Spotlight on T.E.A.L. (Tell Every Amazing Lady) – Everyday Health

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T.E.A.L. supports women diagnosed with ovarian cancer and educates people on the disease.
Louisa M. McGregor was 41 when she was diagnosed with ovarian cancer in 2007. When she went looking for information and resources about her diagnosis, however, she found very little. In response, McGregor and her sister, Pamela Esposito-Amery, founded T.E.A.L.: Tell Every Amazing Lady About Ovarian Cancer, a nonprofit aimed at advocating for women with ovarian cancer, in 2009. 
“We started this foundation because Louisa was looking for resources she couldn’t find elsewhere,” Esposito-Amery says. “This included support for survivors, resources for her family, and awareness and education about disease.”
In 2011, at 45, McGregor died of the disease, leaving two young children behind. But her legacy of educating women on the importance of seeking medical help at the earliest possible symptom lives on. 
Their goal The goal remains simple: to provide information about ovarian cancer and to address this important women’s health issue, especially since there is currently no definitive screening test to detect ovarian cancer.
Services they provide In 2015, T.E.A.L. opened an ovarian cancer community center in Brooklyn, and it's the only one of its kind in the United States. 
At the community center, women can access wellness activities, including free weekly meditation sessions — currently offered via Zoom every Wednesday — art therapy, and genetic counseling. It’s also where chemo kits and birthday kits are sent to survivors around the country who sign up with the nonprofit’s free membership program.
With support from the general public, grants, and sponsorships, the organization is also able to light buildings and monuments in the color teal to continue improving awareness around ovarian cancer, including lighting Luna Park’s parachute jump in Brooklyn’s Coney Island amusement park.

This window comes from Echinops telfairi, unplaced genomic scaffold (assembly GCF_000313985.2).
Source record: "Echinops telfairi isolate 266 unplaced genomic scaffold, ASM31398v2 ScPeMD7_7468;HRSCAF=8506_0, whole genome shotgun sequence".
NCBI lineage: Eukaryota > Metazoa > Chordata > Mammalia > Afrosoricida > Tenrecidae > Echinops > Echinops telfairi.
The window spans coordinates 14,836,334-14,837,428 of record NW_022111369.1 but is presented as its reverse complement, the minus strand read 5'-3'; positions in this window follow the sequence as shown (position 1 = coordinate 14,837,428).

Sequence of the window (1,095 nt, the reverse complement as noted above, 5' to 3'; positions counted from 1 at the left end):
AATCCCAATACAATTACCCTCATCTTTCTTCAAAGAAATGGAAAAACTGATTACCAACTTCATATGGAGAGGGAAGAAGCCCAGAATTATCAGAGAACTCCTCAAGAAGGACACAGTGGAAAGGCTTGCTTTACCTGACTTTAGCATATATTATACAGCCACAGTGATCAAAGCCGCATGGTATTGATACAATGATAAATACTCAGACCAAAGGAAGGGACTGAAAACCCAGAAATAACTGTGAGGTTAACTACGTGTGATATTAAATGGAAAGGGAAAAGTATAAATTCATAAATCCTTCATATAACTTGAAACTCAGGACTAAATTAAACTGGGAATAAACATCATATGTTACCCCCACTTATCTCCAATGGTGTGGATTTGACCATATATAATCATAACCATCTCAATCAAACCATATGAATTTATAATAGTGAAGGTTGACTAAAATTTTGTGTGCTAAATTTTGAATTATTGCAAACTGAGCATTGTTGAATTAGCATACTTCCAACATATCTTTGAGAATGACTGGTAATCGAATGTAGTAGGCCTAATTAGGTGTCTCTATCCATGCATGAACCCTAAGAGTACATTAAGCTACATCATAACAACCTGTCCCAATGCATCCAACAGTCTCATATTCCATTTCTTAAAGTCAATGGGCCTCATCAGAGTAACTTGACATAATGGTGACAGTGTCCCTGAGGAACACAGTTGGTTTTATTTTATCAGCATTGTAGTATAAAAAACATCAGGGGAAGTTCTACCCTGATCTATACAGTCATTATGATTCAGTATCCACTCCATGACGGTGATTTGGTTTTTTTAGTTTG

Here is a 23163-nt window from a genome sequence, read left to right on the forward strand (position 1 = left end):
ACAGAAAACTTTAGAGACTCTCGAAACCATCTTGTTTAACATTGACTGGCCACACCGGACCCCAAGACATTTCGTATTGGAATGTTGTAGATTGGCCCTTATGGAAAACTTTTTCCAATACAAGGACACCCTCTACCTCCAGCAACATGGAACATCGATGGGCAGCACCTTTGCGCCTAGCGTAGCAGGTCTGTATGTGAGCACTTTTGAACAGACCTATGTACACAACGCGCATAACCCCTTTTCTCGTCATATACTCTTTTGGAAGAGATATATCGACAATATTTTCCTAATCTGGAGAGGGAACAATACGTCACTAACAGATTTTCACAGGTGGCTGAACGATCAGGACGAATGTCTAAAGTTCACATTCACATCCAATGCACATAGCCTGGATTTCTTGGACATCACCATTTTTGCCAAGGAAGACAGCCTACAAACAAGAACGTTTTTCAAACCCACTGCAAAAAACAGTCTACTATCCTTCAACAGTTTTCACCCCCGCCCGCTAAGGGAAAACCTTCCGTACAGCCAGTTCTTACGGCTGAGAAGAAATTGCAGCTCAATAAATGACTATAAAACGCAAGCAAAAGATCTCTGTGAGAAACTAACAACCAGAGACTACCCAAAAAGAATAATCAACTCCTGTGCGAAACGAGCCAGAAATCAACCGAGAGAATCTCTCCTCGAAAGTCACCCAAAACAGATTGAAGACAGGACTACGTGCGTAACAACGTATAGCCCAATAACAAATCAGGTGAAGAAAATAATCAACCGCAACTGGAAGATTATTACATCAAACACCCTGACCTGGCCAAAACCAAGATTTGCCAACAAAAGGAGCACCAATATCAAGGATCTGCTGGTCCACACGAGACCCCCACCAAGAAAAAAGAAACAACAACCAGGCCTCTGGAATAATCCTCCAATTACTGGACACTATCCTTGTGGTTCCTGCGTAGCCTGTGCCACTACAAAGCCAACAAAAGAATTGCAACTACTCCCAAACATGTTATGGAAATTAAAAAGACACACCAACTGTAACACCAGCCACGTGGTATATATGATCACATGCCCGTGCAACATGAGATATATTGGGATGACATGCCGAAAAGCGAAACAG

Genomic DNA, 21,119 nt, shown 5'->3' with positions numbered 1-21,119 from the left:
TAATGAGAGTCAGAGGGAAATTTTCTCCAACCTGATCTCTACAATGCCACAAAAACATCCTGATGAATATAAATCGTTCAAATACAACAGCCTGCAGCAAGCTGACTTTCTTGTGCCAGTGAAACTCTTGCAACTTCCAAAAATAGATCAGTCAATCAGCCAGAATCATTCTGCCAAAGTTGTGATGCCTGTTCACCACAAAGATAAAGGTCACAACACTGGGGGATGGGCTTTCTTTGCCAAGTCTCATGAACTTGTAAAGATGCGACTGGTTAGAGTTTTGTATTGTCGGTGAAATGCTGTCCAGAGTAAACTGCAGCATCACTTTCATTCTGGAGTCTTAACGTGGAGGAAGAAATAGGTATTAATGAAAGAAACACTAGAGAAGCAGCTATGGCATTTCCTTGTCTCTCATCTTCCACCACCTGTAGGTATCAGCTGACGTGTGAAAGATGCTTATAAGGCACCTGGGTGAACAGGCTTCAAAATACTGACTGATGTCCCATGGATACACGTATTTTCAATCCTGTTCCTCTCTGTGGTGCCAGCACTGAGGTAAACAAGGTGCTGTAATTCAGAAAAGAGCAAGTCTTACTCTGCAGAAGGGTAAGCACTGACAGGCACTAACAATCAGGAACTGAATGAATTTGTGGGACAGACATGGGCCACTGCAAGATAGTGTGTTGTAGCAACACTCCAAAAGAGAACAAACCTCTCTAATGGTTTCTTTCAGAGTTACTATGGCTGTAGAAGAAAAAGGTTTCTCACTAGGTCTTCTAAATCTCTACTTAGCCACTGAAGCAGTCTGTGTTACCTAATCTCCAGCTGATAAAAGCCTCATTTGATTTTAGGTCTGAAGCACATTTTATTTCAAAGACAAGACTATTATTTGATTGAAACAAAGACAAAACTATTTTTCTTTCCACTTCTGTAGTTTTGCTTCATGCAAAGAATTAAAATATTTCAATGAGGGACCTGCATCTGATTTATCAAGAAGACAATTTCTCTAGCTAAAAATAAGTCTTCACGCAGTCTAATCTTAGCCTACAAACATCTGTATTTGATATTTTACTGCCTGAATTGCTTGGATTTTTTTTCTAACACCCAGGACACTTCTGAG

Events In addition, the Annual Brooklyn T.E.A.L. Walk/Run, has become New York City’s largest ovarian cancer walk/run. To date, T.E.A.L. has raised over $3 million to benefit ovarian cancer research and awareness programs through the T.E.A.L. Walk/Run Program in Brooklyn and several other U.S. locations, and at other events throughout the year. 
Esposito-Avery and her team are dedicated to appearing as often as possible in the community, participating in health fairs, symposiums, and lectures at schools, universities, community centers, hospitals, and community meetings around the country.
Core belief The organization aims to “offer women’s health and wellness services, provide support to those impacted by the disease, and raise funds for research in order to find a screen test and a cure,” according to T.E.A.L.'s website.
“Louisa would be so proud of what we’ve accomplished,” Esposito-Amery says. “It’s incredible to think that we’ve grown to become a national movement. She was with us when we first started and we always had the same vision, but we kept expanding and I know we surpassed all the work she wanted to see happen. We do everything in her memory — her legacy is in the work we do every single day.”
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